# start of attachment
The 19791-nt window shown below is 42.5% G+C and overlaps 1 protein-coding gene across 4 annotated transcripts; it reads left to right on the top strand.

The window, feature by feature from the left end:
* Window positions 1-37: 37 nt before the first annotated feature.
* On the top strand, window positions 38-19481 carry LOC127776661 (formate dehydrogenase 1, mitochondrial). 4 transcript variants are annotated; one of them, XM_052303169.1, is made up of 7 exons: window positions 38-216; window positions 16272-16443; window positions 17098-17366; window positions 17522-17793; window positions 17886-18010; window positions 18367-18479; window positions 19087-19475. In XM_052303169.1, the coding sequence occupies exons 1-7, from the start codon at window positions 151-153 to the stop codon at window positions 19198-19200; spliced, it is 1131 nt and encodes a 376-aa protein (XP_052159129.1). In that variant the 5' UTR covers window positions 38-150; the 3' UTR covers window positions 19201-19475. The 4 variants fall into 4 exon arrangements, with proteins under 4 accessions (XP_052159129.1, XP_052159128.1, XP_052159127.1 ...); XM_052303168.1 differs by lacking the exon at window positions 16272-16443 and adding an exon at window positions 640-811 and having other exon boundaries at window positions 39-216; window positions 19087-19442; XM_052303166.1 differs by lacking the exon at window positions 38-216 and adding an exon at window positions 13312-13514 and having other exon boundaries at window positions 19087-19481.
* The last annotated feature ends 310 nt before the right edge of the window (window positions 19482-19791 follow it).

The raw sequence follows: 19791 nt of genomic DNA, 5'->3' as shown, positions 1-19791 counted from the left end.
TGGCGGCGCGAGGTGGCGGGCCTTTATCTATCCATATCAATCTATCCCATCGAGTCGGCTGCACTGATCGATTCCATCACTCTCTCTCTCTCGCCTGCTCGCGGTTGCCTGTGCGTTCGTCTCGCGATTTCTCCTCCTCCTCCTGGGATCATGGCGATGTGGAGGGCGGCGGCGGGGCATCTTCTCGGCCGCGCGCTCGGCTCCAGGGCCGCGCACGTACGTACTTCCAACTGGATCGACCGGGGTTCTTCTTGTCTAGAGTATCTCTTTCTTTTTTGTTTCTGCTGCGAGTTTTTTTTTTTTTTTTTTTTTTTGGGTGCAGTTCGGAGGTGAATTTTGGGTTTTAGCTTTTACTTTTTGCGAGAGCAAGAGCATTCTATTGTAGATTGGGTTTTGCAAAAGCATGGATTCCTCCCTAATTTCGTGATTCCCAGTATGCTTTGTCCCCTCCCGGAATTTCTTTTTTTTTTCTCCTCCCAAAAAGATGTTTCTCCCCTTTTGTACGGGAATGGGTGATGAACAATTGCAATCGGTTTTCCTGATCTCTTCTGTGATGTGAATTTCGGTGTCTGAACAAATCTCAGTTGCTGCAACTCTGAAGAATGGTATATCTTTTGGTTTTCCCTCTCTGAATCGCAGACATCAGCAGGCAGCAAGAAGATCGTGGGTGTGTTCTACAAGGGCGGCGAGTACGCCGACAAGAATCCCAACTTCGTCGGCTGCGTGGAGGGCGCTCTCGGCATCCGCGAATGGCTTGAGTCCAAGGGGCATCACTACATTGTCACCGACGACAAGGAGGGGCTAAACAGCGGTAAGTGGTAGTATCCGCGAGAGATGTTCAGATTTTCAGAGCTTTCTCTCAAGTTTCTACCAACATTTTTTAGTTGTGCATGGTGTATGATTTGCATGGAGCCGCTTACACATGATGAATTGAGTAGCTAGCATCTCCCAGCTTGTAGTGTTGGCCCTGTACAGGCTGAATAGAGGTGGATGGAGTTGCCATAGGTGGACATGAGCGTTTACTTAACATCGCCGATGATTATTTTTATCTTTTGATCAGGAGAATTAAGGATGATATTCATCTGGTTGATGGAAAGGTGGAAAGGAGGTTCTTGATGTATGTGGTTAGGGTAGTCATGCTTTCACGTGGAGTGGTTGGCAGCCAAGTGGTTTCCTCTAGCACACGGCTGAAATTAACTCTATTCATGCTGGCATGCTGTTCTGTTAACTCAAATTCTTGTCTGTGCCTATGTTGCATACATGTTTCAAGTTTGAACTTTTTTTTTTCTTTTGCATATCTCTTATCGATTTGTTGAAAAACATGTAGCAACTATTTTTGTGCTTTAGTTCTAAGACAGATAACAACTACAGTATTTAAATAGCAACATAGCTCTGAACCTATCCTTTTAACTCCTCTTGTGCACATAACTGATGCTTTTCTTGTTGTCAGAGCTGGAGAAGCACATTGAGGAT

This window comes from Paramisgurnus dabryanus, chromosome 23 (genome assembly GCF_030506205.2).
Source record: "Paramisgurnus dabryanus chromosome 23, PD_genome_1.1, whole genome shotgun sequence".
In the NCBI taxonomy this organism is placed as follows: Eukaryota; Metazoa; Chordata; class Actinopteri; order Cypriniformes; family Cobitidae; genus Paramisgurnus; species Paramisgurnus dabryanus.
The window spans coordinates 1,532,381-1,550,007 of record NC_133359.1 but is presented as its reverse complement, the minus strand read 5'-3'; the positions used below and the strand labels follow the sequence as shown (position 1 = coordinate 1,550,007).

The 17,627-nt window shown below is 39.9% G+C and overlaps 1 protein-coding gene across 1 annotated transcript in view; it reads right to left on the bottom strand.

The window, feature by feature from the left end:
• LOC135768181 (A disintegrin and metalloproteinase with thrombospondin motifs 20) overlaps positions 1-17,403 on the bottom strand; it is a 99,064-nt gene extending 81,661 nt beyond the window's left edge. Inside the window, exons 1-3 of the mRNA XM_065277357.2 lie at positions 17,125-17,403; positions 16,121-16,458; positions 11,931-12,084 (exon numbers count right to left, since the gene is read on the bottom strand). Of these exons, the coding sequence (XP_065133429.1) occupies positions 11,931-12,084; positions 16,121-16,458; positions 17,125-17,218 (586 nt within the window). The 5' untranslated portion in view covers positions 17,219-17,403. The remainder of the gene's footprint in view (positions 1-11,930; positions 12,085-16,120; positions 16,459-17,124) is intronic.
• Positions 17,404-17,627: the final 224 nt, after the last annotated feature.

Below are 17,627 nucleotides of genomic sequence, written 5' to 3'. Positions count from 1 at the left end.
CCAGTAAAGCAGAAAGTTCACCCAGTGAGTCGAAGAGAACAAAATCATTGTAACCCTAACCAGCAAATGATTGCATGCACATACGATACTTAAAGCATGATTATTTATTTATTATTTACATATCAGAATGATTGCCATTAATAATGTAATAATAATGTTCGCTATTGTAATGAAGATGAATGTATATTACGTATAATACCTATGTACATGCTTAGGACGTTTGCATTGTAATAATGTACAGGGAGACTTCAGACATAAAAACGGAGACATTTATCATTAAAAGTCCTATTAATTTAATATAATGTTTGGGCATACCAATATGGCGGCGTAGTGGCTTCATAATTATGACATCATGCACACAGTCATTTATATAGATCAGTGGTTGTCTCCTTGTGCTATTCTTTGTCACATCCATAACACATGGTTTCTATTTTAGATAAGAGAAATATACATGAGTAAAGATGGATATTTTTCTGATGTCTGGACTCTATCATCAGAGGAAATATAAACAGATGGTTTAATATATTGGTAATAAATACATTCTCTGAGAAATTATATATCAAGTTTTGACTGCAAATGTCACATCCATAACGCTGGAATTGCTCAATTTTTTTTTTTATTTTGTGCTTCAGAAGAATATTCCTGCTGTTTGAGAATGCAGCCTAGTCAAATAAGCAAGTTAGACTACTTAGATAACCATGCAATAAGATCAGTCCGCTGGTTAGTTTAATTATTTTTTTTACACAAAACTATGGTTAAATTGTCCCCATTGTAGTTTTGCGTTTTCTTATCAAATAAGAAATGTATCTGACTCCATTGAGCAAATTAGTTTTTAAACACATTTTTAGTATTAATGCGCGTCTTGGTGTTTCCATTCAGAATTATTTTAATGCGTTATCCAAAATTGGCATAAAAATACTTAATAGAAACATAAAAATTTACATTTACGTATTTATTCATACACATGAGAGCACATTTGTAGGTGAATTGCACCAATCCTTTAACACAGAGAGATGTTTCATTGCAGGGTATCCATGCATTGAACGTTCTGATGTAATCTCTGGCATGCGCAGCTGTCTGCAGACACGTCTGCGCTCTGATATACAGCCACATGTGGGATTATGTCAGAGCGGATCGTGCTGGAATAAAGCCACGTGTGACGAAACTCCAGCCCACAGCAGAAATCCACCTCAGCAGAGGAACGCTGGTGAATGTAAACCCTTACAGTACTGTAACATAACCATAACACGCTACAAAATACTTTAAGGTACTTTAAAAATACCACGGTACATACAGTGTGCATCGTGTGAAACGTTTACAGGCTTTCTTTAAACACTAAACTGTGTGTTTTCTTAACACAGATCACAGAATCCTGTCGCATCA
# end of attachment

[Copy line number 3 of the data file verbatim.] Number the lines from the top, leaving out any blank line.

* Window positions 1-37: 37 nt before the first annotated feature.